1. To make the brine, bring a large stockpot with a quarter of the water, salt, sugar, black pepper, bay leaves, and lemon to a simmer. the rest of the cold water. Put the chicken in a big pot or dish and pour the brine over it. To bury, press down with a plate. Refrigerate for up to overnight or at least 8 hours.
  2. Pre-heat the oven to 425°F and adjust the oven rack to the lower middle position for the cornbread (see note). An 8-inch square baking pan should be buttered. Cornmeal, flour, sugar, baking soda, and salt should all be combined in a bowl. Vegetable oil, milk, and egg should be whisked together in a different basin. Then, pour the mixture into the prepared baking pan after thoroughly combining the wet and dry ingredients. Bake for about 25 minutes, or until the top is just starting to brown. Reduce the oven’s temperature to 375 [°].
  3. Cooked cornbread should be carefully removed from the pan and allowed to cool for 20 minutes on a rack. Spread on a baking sheet after being cut into 2-inch cubes. Bake for 15 to 20 minutes, or until the food is dry and starting to brown. Take out and place aside.
  4. For the stuffing, crumble the sausage and sauté it in a medium skillet over medium-high heat, breaking it up with a wooden spoon as you stir often, for about 8 minutes, or until it is no longer pink. Add the shallot and simmer for an additional 5 minutes, or until the shallots start to soften. Take out of the pan and set aside.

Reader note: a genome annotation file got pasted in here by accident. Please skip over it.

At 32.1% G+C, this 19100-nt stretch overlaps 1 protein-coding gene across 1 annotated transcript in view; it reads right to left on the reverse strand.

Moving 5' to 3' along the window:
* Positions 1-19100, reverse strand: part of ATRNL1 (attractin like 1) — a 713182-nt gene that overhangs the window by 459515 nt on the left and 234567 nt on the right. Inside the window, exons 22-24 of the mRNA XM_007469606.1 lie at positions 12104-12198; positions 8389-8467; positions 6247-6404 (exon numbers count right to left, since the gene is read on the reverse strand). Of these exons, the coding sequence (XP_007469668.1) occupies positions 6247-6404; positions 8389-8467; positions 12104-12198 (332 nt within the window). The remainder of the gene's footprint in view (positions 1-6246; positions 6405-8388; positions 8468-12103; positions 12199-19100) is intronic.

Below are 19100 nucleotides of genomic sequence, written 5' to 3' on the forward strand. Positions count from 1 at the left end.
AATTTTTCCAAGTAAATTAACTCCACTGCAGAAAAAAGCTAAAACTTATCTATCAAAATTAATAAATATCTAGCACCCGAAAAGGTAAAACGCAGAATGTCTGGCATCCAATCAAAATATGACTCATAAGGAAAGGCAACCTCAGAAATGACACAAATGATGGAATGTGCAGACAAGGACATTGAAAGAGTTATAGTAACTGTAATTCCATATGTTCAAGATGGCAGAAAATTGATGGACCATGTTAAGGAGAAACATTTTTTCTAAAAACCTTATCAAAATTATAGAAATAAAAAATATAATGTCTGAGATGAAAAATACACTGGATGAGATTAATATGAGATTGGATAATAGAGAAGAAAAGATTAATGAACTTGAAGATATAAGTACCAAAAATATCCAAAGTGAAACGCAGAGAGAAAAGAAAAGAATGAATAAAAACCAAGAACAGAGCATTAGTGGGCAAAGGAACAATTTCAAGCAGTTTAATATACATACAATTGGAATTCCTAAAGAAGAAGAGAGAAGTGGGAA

5. When ready to stuff, remove chicken from brine and give it a quick rinse in cool water. Utilize paper towels to dry. Set the lower-middle oven rack and heat the oven to 400°F.
  6. Combine the cornbread, sausage mixture, chicken stock, and half of the parsley in a sizable bowl. Use salt and pepper to taste to season.
  7. Place cornmeal stuffing inside the chicken; if it doesn’t fit all, bake the remaining halves separately. Utilizing two lengths of kitchen twine, truss the chicken by wrapping it twice around the wings, once around the legs, and once around the drumstick ends. Place on a rack in a baking sheet, and roast for 1 to 1 1/2 hours, or until the stuffing’s center and the area between the leg and body reach 155°F. Before serving, take the food out of the oven and let it cool for 15 minutes. Add the remaining parsley.